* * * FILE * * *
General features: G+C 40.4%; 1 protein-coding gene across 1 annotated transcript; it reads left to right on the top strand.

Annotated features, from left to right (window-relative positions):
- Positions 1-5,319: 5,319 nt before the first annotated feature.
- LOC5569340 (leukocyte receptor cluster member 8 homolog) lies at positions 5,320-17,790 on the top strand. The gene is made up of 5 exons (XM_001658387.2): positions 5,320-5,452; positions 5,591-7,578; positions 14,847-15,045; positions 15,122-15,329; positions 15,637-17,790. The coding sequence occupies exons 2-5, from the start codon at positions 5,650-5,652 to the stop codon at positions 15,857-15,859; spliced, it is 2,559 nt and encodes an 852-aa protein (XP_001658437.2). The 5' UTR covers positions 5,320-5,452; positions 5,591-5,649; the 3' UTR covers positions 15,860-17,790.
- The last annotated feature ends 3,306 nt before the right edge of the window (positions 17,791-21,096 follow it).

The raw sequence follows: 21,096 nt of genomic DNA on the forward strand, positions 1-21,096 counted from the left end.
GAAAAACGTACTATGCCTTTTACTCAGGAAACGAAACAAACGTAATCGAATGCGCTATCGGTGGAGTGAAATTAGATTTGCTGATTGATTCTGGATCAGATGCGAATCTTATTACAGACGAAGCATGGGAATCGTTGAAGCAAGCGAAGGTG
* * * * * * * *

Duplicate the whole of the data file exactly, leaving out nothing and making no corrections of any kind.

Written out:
General features: G+C 40.4%; 1 protein-coding gene across 1 annotated transcript; it reads left to right on the top strand.

Annotated features, from left to right (window-relative positions):
- Positions 1-5,319: 5,319 nt before the first annotated feature.
- LOC5569340 (leukocyte receptor cluster member 8 homolog) lies at positions 5,320-17,790 on the top strand. The gene is made up of 5 exons (XM_001658387.2): positions 5,320-5,452; positions 5,591-7,578; positions 14,847-15,045; positions 15,122-15,329; positions 15,637-17,790. The coding sequence occupies exons 2-5, from the start codon at positions 5,650-5,652 to the stop codon at positions 15,857-15,859; spliced, it is 2,559 nt and encodes an 852-aa protein (XP_001658437.2). The 5' UTR covers positions 5,320-5,452; positions 5,591-5,649; the 3' UTR covers positions 15,860-17,790.
- The last annotated feature ends 3,306 nt before the right edge of the window (positions 17,791-21,096 follow it).

The raw sequence follows: 21,096 nt of genomic DNA on the forward strand, positions 1-21,096 counted from the left end.
GAAAAACGTACTATGCCTTTTACTCAGGAAACGAAACAAACGTAATCGAATGCGCTATCGGTGGAGTGAAATTAGATTTGCTGATTGATTCTGGATCAGATGCGAATCTTATTACAGACGAAGCATGGGAATCGTTGAAGCAAGCGAAGGTG